For instance, Walmart’s Savings Catcher, which tracks local advertising circulars and matches competitors prices, is”a must-have app for many shoppers,” based on comScore’s”2015 Digital Future In Focus” report published March 26, 2015.
Mobile Apps Help to Drive In-store Sales
Walmart’s Savings Catcher is apparently designed to aid in-store shoppers feel more confident about the prices they pay for goods in Walmart stores.
Shoppers who have downloaded the app to their smartphone may scan a particular barcode in their Walmart receipts. The app will then compare the items on the receipt to a database of local competitors’ advertised prices. If the app finds a lower price for any of these things, Walmart pays the difference.
Walmart Savings Catcher, from the iTunes app shop.
Besides making customers more confident, the app is a type of pseudo loyalty program, because Walmart is collecting information about a specific user’s purchase customs and has access to information regarding the consumer through the app. In theory, Walmart could make special offers to app users, further boosting earnings.
There are many more examples of brick-and-click retailers using mobile nicely.
Control and digital strategy firm iVentures Consulting recently reviewed 111 retailers’ ecommerce and mobile user experience as part of its “Eshopper Index 2015” report. The company found that 91 percent of websites reviewed had a mobile optimized version; 51 percent of the merchants had an iOS mobile app; and 37 percent of those merchants in opinion had an Android mobile app.
The top five mobile features provided, based on iVentures, were:
- Notification services (think new goods );
- Special offers and discounts;
- Shop locators;
- Barcode scanning;
- Loyalty applications and articles advertising.
Some retailers were offering enhanced features, based on iVentures, including:
- Mobile trade;
- In-store payment options;
- augmented reality for more product information in shop;
- Shop maps and merchandise locators;
- the capacity to picture a product on the road and find similar in store.
Given apps like Savings Catcher and other retail apps, it might seem that brick-and-click retailers have figured out that mobile is a station to sell products electronically and provide services and information which will increase in-store sales.
In-store Sales Might Help to Explain the Mobile Commerce Gap
There’s also conjecture that in-store earnings may explain, at least in part, what some describe as the mobile trade gap.
On the one hand, mobile usage in up significantly.
“For the last few decades, U.S. smartphone penetration has been growing at approximately 10 percentage points annually and reached 75 percent penetration of the mobile user base at the end of 2014,” the comScore Digital Future report stated.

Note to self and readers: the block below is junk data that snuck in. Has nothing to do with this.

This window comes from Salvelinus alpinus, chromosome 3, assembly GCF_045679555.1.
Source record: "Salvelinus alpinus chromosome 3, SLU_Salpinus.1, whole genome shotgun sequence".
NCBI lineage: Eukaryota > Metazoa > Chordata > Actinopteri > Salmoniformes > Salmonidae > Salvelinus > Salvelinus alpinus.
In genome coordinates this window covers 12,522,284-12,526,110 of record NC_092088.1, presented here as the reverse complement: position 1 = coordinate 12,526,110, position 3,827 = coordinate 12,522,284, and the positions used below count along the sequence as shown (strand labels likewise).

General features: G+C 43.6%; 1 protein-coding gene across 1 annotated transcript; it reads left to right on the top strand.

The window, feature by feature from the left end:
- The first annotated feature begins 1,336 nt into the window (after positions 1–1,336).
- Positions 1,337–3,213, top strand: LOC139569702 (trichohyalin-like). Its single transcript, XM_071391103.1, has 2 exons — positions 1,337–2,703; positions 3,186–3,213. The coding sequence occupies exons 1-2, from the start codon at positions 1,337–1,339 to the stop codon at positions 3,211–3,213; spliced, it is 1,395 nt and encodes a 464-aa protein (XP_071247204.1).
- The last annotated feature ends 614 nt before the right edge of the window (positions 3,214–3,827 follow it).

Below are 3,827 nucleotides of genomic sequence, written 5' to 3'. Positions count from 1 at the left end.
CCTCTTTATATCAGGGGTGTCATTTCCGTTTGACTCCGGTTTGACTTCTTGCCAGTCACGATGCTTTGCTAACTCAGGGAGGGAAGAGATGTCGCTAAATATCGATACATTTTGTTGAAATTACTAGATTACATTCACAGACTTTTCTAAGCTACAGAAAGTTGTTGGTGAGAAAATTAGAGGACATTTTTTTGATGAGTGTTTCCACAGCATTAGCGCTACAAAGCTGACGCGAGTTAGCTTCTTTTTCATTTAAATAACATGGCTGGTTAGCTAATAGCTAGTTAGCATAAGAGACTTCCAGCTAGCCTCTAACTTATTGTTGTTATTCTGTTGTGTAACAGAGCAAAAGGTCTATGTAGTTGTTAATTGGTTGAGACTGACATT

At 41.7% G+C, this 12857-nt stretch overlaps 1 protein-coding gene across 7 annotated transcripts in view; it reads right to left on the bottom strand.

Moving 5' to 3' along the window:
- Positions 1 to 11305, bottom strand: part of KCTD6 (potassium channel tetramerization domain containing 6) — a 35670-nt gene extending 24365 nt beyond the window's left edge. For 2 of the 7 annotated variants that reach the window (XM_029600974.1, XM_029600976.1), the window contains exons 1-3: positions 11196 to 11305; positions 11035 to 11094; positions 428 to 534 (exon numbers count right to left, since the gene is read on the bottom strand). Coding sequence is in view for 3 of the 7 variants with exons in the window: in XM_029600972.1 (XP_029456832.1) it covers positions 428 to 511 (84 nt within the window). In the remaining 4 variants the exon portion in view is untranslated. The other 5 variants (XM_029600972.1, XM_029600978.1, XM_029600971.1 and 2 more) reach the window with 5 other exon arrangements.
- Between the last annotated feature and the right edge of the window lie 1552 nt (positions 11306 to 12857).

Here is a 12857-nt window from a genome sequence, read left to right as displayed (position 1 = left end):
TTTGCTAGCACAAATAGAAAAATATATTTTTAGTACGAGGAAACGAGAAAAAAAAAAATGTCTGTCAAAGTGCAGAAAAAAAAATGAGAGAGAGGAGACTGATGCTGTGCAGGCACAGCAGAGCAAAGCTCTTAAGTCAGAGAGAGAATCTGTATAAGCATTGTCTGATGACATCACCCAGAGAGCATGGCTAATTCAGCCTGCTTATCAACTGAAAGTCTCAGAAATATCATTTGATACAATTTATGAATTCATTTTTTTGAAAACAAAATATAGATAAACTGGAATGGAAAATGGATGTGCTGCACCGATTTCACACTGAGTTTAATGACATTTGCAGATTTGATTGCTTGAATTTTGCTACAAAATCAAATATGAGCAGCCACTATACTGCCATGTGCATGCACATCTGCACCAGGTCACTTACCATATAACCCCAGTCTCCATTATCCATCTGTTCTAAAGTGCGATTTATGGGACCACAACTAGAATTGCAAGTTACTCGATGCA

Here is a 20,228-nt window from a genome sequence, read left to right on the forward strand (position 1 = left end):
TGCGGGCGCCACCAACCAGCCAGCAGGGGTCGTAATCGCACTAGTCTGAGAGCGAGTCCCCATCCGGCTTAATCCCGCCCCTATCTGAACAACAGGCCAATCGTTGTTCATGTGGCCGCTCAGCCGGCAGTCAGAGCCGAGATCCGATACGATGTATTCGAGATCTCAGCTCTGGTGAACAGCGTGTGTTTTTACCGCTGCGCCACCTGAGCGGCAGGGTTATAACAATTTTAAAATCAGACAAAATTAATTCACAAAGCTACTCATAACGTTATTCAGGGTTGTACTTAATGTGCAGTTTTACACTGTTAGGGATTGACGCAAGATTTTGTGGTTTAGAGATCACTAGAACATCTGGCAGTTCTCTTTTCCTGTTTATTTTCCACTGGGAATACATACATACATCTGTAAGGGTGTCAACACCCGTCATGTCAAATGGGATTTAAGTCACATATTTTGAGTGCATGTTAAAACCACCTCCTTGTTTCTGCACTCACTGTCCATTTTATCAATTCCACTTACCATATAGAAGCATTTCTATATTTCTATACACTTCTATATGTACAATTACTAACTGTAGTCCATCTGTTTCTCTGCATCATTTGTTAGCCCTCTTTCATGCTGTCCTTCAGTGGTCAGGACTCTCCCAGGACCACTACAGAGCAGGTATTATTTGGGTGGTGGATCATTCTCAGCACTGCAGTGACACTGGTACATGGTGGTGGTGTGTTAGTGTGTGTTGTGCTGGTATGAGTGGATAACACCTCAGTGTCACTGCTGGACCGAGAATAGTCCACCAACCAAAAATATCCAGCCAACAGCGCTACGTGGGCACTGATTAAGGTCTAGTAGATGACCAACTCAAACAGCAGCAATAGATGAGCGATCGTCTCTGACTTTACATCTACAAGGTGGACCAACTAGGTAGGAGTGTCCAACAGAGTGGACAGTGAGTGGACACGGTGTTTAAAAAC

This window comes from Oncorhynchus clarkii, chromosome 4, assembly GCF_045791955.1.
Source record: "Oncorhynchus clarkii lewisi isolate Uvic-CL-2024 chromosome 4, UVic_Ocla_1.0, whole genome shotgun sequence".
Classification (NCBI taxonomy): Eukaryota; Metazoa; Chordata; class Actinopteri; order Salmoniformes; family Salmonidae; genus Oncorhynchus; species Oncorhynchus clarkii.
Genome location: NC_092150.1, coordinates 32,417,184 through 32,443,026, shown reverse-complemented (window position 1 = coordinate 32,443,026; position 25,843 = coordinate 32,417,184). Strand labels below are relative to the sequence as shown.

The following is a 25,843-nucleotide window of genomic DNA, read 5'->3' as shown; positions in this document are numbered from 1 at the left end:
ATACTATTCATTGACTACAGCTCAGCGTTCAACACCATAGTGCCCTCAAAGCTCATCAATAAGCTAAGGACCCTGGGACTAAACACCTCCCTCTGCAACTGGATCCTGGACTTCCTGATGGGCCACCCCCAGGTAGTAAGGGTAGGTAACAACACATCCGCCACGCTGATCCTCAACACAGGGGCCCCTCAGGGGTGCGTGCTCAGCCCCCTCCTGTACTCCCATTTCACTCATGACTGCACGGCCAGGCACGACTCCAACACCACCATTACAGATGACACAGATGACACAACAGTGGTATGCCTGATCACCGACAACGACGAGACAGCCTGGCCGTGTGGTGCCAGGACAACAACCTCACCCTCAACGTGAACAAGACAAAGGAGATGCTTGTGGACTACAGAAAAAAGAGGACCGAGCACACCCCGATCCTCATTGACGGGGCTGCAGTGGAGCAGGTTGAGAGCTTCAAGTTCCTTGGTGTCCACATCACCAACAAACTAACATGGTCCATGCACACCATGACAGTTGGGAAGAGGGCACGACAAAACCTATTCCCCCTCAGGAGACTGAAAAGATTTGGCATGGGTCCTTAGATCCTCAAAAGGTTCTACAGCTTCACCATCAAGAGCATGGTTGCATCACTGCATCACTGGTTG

What is more,”mobile now accounts for 60 percent of electronic retail participation as measured by time spent,” again according to comScore.
On the other hand, mobile commerce isn’t generating as many sales as you might expect.
Regardless of representing 60 percent of retail engagements, mobile trade accounted for only 13 percent of dollars spent electronically — consequently, the mobile trade gap.
Though there are certainly other things, it might be that a number of the gap between expectations and actual mobile commerce sales might be the fact that shoppers are using mobile devices to aid with in-store purchases.
Consumers Use Different Devices for Different Purposes
To further clarify why or how mobile devices might be boosting sales in physical shops, it can be useful to keep in mind that shoppers use different devices for different tasks and at different times.
Consider your own mobile use. When are you more inclined to use your phone’s camera? When you are sitting at your desk or when you’re out?
Similarly, if you’re at home, which device are you most likely to use to store: a smartphone, a tablet computer, or your notebook?
Mobile may be stronger for brick-and-click retailers because shoppers are more likely to utilize a mobile device when they’re in-store or on the way to a shop.
Be Helpful to Shoppers
Retailers with physical stores might have been somewhat slower than vendors like Amazon to accommodate a mobile plan, but lots of the top brick-and-click retailers now appear to be making great use of tablets and smartphones to boost sales.
Interestingly, these retailers aren’t necessarily doing anything Earth shattering. Rather just about all the mobile features used are only things that are helpful to the shopper.
Walmart’s Savings Catcher is little different than many retailers’ price-matching policies, except that it does the job for the shopper as opposed to requiring the shopper to manually track circulars.
Any merchant — brick-and-click or pure-play ecommerce — developing mobile plans would be sensible to concentrate on utility too.
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